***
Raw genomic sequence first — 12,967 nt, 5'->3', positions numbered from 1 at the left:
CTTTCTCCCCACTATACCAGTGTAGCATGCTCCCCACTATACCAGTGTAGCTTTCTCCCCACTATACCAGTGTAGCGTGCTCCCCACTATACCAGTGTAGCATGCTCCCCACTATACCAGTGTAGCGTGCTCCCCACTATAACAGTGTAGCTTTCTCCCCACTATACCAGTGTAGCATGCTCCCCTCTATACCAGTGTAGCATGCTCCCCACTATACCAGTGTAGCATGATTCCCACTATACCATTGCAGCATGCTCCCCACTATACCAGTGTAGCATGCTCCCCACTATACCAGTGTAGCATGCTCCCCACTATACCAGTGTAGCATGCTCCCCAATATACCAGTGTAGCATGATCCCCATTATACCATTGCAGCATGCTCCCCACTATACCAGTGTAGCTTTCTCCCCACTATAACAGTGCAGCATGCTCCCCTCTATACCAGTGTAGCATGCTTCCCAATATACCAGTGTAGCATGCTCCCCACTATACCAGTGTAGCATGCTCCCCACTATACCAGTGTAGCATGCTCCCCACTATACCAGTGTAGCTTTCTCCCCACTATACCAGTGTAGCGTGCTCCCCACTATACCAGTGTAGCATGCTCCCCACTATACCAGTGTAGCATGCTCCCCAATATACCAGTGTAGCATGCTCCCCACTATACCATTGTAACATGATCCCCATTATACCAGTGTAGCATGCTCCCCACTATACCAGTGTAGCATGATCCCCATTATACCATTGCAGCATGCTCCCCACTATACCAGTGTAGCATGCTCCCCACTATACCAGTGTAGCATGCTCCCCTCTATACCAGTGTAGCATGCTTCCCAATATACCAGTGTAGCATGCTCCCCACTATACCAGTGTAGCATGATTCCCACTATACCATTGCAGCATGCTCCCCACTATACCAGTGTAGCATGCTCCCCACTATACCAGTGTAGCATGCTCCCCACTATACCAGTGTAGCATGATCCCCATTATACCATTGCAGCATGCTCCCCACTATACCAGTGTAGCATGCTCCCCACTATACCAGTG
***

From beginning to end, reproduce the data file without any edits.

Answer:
Raw genomic sequence first — 12,967 nt, 5'->3', positions numbered from 1 at the left:
CTTTCTCCCCACTATACCAGTGTAGCATGCTCCCCACTATACCAGTGTAGCTTTCTCCCCACTATACCAGTGTAGCGTGCTCCCCACTATACCAGTGTAGCATGCTCCCCACTATACCAGTGTAGCGTGCTCCCCACTATAACAGTGTAGCTTTCTCCCCACTATACCAGTGTAGCATGCTCCCCTCTATACCAGTGTAGCATGCTCCCCACTATACCAGTGTAGCATGATTCCCACTATACCATTGCAGCATGCTCCCCACTATACCAGTGTAGCATGCTCCCCACTATACCAGTGTAGCATGCTCCCCACTATACCAGTGTAGCATGCTCCCCAATATACCAGTGTAGCATGATCCCCATTATACCATTGCAGCATGCTCCCCACTATACCAGTGTAGCTTTCTCCCCACTATAACAGTGCAGCATGCTCCCCTCTATACCAGTGTAGCATGCTTCCCAATATACCAGTGTAGCATGCTCCCCACTATACCAGTGTAGCATGCTCCCCACTATACCAGTGTAGCATGCTCCCCACTATACCAGTGTAGCTTTCTCCCCACTATACCAGTGTAGCGTGCTCCCCACTATACCAGTGTAGCATGCTCCCCACTATACCAGTGTAGCATGCTCCCCAATATACCAGTGTAGCATGCTCCCCACTATACCATTGTAACATGATCCCCATTATACCAGTGTAGCATGCTCCCCACTATACCAGTGTAGCATGATCCCCATTATACCATTGCAGCATGCTCCCCACTATACCAGTGTAGCATGCTCCCCACTATACCAGTGTAGCATGCTCCCCTCTATACCAGTGTAGCATGCTTCCCAATATACCAGTGTAGCATGCTCCCCACTATACCAGTGTAGCATGATTCCCACTATACCATTGCAGCATGCTCCCCACTATACCAGTGTAGCATGCTCCCCACTATACCAGTGTAGCATGCTCCCCACTATACCAGTGTAGCATGATCCCCATTATACCATTGCAGCATGCTCCCCACTATACCAGTGTAGCATGCTCCCCACTATACCAGTG